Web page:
The world is changing with no part of it more overdue than public education. Neuroscience assures us of the infinite capabilities of young minds. Technology broadens pathways to learning.
But the most frustrating thing is how long change takes: the glacial pace at which talking shifts to doing.
I met Colorado state Sen. Mike Johnston a few weeks ago. The Denver Democrat was in Seattle to speak at a League of Education Voters breakfast.
Johnston is from a Western, progressive state similar to Washington. After all, both states just voted to legalize marijuana. He represents Northeast Denver, a corner of the city with public-school demographics similar to South Seattle and South King County.
- Designed in Seattle, this $1 cup could save millions of babies
- Trump, Clinton win Washington state primary
- Reed brother led detectives to bodies believed to be Arlington couple
- Your vote counts so little in Tuesday’s primary election, John Oliver joked about it on ‘Last Week Tonight’
- Boeing plans hundreds of layoffs in local IT unit
Most Read Stories
He lays out a template for public schools that will sound familiar to local readers. The difference is Colorado did it. Washington is, so far, only talking, and talking, about doing it.
Colorado passed a “mutual consent” law in 2010, after a coalition of Democrats, civil-rights groups and business leaders successfully argued that principals
should pick their teachers, not have teachers forced upon them.
Student achievement, including test scores, make up 50 percent of a teacher’s evaluation in Colorado. In Washington’s new evaluation system, districts still are hashing that out in union bargaining agreements. Automatic tenure is gone in Colorado’s K-12 system. Teachers can earn job security with three consecutive years of good evaluations.
State funding for Colorado’s K-12 system is projected to rise dramatically, accompanied by a proposed new formula that would tie funding directly to students. Colorado would become the second state — Hawaii was first — to adopt the “backpack” approach that would tie state funding more closely to students. If the kid transfers, the money follows right away.
Johnston’s proposed school-funding plan would require voters to approve a statewide initiative to pay for expanded early learning, full-day kindergarten and more resources for low-income students.
Colorado residents are hotly debating how the state should reconfigure local and state funding. One way could mean less money going to wealthier districts, but those districts might be allowed to tax themselves to make up the difference.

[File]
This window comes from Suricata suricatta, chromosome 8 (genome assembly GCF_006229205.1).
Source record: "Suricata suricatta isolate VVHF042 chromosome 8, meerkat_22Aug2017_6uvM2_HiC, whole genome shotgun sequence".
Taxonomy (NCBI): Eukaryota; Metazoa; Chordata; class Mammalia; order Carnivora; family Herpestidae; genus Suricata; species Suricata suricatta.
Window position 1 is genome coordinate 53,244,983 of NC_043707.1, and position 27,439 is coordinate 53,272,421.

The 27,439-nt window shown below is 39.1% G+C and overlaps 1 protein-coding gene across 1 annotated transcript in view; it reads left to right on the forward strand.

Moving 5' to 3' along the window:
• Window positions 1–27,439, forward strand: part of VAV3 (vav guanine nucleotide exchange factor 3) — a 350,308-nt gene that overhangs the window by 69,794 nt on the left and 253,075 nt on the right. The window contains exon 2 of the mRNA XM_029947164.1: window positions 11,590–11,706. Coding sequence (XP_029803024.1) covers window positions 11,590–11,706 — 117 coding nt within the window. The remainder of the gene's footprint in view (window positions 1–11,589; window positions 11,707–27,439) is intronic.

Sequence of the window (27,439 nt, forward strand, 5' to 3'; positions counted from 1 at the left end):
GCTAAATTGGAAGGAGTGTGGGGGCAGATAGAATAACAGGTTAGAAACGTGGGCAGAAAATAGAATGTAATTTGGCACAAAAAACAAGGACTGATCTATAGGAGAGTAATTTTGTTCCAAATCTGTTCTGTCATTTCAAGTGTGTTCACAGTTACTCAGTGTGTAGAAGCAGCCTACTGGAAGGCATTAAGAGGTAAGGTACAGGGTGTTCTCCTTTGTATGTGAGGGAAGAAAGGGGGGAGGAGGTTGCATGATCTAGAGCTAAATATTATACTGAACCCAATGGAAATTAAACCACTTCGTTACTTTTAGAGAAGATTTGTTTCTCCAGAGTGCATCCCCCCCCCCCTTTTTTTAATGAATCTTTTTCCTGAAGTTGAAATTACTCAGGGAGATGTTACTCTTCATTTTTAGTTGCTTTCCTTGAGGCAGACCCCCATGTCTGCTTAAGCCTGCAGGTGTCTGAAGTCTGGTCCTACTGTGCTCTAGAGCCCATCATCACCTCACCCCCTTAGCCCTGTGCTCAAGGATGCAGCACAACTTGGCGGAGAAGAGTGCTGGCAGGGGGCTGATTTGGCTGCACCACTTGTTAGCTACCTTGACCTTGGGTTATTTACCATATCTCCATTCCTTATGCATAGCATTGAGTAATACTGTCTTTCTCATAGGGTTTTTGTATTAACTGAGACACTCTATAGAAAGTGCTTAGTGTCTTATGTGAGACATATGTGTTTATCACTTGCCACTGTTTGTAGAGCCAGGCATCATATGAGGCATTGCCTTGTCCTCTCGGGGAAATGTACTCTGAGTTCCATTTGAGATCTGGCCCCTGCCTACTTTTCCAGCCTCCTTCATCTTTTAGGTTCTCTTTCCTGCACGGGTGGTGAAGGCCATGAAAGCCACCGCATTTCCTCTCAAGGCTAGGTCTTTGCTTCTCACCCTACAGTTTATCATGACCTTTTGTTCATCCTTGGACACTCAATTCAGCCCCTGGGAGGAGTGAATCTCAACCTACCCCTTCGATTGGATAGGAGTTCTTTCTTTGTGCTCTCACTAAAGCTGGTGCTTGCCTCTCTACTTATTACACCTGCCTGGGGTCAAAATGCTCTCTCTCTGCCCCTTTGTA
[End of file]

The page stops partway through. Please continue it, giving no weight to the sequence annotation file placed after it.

Washington began that conversation last fall — remember the so-called levy-swap debate — and quickly abandoned it when it became too controversial
I’m not saying Washington is an education backwater. But we sure spend a lot of time wringing our hands. (The biggest hazard for education reformers just might be chafed hands.)
The proper response is not legislative panic. The Legislature’s role developing thoughtful policy paves the way for work educators do on the ground. Lawmakers need to do the following:
• Pass Senate Bill 5237, which reflects the general agreement that third grade marks a milestone for reading. Schools and families ought to team up on academic supports, such as tutoring or summer school, for students not reading proficiently by third grade.
• Tackle school suspensions, expulsions and behavioral problems as a key to raising academic performance.
• Accept charter schools as another option in a transforming system. Colorado has had charters for nearly 20 years. Some are outperforming traditional public schools. But the best evidence I see is that achievement has gone up in the Denver Public Schools, for charters and traditional schools both.
Johnston is not easily dismissed as a meddler who has never seen the inside of a classroom. His teaching career began in the Mississippi Delta. He has a master’s degree in education. He was a principal at two alternative high schools and co-founded a high school that made state history when it became the first in Colorado to send 100 percent of its seniors to four-year colleges.
Listen to Johnston with an eye on the possibilities for Washington. His speech at the League of Education Voters breakfast is worthwhile listening via YouTube. http://youtu.be/KX6-ybJIyP4
Lynne K. Varner’s column appears regularly on editorial pages of The Times. Her email address is email@example.com Follow her on Twitter @lkvarner